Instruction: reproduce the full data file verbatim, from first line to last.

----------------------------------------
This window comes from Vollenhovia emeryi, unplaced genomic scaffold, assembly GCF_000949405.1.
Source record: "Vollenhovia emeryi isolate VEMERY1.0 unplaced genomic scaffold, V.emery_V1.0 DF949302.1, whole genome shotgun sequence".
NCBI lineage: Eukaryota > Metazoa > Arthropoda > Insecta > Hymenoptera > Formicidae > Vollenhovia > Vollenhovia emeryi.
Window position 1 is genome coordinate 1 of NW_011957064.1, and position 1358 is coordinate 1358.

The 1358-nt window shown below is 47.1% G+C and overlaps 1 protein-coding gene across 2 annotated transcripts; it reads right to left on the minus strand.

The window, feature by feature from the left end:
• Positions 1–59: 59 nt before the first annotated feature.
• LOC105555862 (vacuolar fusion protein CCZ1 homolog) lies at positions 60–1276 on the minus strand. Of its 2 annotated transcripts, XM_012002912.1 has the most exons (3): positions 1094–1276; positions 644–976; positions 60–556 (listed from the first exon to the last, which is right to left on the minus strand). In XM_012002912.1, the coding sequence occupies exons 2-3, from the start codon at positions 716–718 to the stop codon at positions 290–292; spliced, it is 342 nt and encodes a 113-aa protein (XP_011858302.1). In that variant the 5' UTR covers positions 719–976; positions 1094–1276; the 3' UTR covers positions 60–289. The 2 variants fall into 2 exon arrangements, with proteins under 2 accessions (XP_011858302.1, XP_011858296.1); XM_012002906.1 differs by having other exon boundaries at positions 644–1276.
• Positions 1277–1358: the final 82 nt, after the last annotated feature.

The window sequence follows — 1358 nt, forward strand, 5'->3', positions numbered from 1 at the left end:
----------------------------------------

This window comes from Vollenhovia emeryi, unplaced genomic scaffold, assembly GCF_000949405.1.
Source record: "Vollenhovia emeryi isolate VEMERY1.0 unplaced genomic scaffold, V.emery_V1.0 DF949302.1, whole genome shotgun sequence".
NCBI lineage: Eukaryota > Metazoa > Arthropoda > Insecta > Hymenoptera > Formicidae > Vollenhovia > Vollenhovia emeryi.
Window position 1 is genome coordinate 1 of NW_011957064.1, and position 1358 is coordinate 1358.

The 1358-nt window shown below is 47.1% G+C and overlaps 1 protein-coding gene across 2 annotated transcripts; it reads right to left on the minus strand.

The window, feature by feature from the left end:
• Positions 1–59: 59 nt before the first annotated feature.
• LOC105555862 (vacuolar fusion protein CCZ1 homolog) lies at positions 60–1276 on the minus strand. Of its 2 annotated transcripts, XM_012002912.1 has the most exons (3): positions 1094–1276; positions 644–976; positions 60–556 (listed from the first exon to the last, which is right to left on the minus strand). In XM_012002912.1, the coding sequence occupies exons 2-3, from the start codon at positions 716–718 to the stop codon at positions 290–292; spliced, it is 342 nt and encodes a 113-aa protein (XP_011858302.1). In that variant the 5' UTR covers positions 719–976; positions 1094–1276; the 3' UTR covers positions 60–289. The 2 variants fall into 2 exon arrangements, with proteins under 2 accessions (XP_011858302.1, XP_011858296.1); XM_012002906.1 differs by having other exon boundaries at positions 644–1276.
• Positions 1277–1358: the final 82 nt, after the last annotated feature.

The window sequence follows — 1358 nt, forward strand, 5'->3', positions numbered from 1 at the left end: